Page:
AUSTIN (KXAN) -- Despite hundreds of Central Texas drivers frustrated with the TxTag toll road billing system and customer service, the state agency in charge says the system, for the most part, is working “correctly.”
Following KXAN’s investigation into TxTag’s customer service practices and the 2.2. million accounts sent to collections this year, we asked viewers to send us their bills. We shared those bills with the Texas Department of Transportation on Nov. 2.
"We've received the 161 accounts and invoices that you sent us," said TxDOT Executive Director James Bass. "Out of the eight million in active accounts that we have, we've looked at those invoices that you sent us, and on 156 of those the system operated correctly. Four of them, there were system issues that we've either addressed or, in the middle of addressing right now."
Bass, who spoke with KXAN after leaving Wednesday’s Senate Transportation Committee at the State Capitol, said about a quarter of the accounts we shared with TxDOT were due to drivers not properly updating their address.
Still, a number of bills KXAN shared with TxDOT were for different concerns, such as drivers having a TxTag sticker and credit card on file but receiving paper bills instead of their accounts being automatically debited. We also heard from viewers who claim the toll cameras didn’t properly capture their TxTag sticker or license plate, which resulted in improper billing and eventually inflated collections fees, which are $25 per individual toll.
"I just received this toll bill in the mail. Problem one is that I have a credit card on file, but after receiving this bill I looked and it hasn’t been charged since June," one viewer wrote KXAN last month.
Drivers with a TxTag sticker get a discounted rate, but another viewer said they received a bill by mail for the normal rate, despite having a sticker.
"The toll reader inexplicably could not read my TxTag on a few occasions. It makes no sense since, on the same day, it was able to read it before and after those failures to read," the viewer wrote. "When asked why the toll authority is unable to cross-reference my license plate with my TxTag, thereby confirming that I qualify for the reduced rate, they informed me that a separate vendor handles the failures to read. Consequently, I'm being punished for their equipment failure and outsourcing billing types."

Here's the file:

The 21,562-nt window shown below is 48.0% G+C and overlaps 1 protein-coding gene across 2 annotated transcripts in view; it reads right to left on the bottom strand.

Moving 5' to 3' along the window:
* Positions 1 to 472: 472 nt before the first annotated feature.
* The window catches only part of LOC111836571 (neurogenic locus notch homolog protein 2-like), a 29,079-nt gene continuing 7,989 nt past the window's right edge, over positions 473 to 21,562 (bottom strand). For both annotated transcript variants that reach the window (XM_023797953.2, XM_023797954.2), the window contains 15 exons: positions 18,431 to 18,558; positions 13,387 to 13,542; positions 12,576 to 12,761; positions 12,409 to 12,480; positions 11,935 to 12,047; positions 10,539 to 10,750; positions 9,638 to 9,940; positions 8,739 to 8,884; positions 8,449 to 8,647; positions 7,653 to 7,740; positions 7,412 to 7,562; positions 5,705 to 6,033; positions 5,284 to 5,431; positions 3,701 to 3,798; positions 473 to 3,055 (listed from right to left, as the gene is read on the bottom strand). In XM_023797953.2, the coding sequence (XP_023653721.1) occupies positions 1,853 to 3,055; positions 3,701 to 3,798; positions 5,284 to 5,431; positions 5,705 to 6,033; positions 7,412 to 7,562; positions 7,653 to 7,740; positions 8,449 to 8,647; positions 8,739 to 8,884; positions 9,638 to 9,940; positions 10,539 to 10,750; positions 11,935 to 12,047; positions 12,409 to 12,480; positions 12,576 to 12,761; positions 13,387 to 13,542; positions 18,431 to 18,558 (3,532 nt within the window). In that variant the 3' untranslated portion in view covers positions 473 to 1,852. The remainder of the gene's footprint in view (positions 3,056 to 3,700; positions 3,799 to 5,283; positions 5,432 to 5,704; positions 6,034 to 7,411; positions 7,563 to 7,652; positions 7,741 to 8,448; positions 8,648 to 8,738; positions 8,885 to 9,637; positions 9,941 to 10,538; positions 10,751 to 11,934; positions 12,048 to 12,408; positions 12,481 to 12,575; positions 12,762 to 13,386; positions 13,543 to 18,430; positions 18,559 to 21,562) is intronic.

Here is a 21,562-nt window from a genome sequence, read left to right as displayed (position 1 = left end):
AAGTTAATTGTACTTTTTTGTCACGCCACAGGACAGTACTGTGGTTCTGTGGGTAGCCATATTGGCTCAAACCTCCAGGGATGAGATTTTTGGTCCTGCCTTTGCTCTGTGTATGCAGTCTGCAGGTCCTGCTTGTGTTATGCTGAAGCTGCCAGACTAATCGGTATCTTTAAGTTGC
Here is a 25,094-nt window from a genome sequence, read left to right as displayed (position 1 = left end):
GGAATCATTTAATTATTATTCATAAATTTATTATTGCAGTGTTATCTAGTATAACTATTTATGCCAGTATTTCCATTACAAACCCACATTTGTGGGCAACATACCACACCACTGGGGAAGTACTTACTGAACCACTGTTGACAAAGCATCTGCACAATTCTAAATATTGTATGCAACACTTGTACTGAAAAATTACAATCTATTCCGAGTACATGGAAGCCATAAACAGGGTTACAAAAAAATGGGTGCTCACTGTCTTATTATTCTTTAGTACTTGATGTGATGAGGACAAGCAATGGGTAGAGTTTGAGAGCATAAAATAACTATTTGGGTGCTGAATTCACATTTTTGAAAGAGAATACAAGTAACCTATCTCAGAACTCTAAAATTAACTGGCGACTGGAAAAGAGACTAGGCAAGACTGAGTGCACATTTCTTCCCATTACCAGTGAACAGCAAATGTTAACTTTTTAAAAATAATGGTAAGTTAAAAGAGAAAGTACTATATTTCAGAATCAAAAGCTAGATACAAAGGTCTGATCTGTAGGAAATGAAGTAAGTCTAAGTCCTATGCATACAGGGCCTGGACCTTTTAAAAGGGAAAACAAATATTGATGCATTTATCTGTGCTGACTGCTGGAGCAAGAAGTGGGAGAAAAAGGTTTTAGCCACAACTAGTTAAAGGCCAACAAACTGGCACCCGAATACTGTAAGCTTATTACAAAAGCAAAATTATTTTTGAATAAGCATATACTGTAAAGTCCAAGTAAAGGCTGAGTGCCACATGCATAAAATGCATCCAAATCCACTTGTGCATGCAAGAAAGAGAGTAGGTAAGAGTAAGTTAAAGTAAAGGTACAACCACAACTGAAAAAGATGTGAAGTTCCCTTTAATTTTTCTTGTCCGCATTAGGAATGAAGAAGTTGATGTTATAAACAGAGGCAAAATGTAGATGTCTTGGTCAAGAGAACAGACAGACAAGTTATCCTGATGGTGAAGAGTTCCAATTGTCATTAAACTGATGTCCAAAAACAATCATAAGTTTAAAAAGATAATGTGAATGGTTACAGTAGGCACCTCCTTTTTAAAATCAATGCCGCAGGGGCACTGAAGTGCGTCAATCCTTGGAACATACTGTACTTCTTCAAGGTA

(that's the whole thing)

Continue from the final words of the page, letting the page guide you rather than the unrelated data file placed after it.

With millions of Texans facing collections fees, drivers statewide have racked up nearly $1 billion in collection fees owed.
State Sen. Lois Kolkhorst, R-Brenham, said the sheer number of individuals affected by the system is an indication it may not be working properly.
"That's something that we should be worried about in looking at those collections rates," Kolkhorst said. "Sometimes I have constituents that send me letters or pleas of emails and phone calls to say, 'I went through three tolls but by the time I paid my bill, it was you know, $45 instead of $4.'"
Kolkhorst is a member of the Senate Transportation Committee, which met Wednesday at the Capitol to discuss certain transportation funding, as well as the impact of Hurricane Harvey on the state’s transportation infrastructure.
Kolkhorst has long been an advocate for toll roads no longer requiring drivers to pay a fee once the road is paid off. With many drivers using toll roads to get to and from work, she compared toll roads to an added utility bill that’s taking away from everyday workers’ disposable income.
"The toll roads were necessary when we weren't correctly funding or adequately funding our highway system. They're still going to be part of our system, but I'm hoping less, you know, a lesser part of our system," she said. "I've said for a long time that toll roads can almost become like a new utility bill for our constituents and that's difficult."
With many drivers saying they never received a bill in the first place, Bass said the reason the collections agency is able to track down the drivers to send them a collections letter is because they have "different methods available to them."
Bass said new legislation will allow drivers to provide TxDOT with their email address in order to better locate customers electronically, as opposed to relying only on mail communication.
That legislation will affect more than 6.8 million individuals who had Pay By Mail accounts with TxTag as of Aug. 31.
"Going forward, we'll have the opportunity -- should the customer opt in -- they'll have the chance to send us their email address," Bass said. "We'll be able to locate them much easier through their email address."
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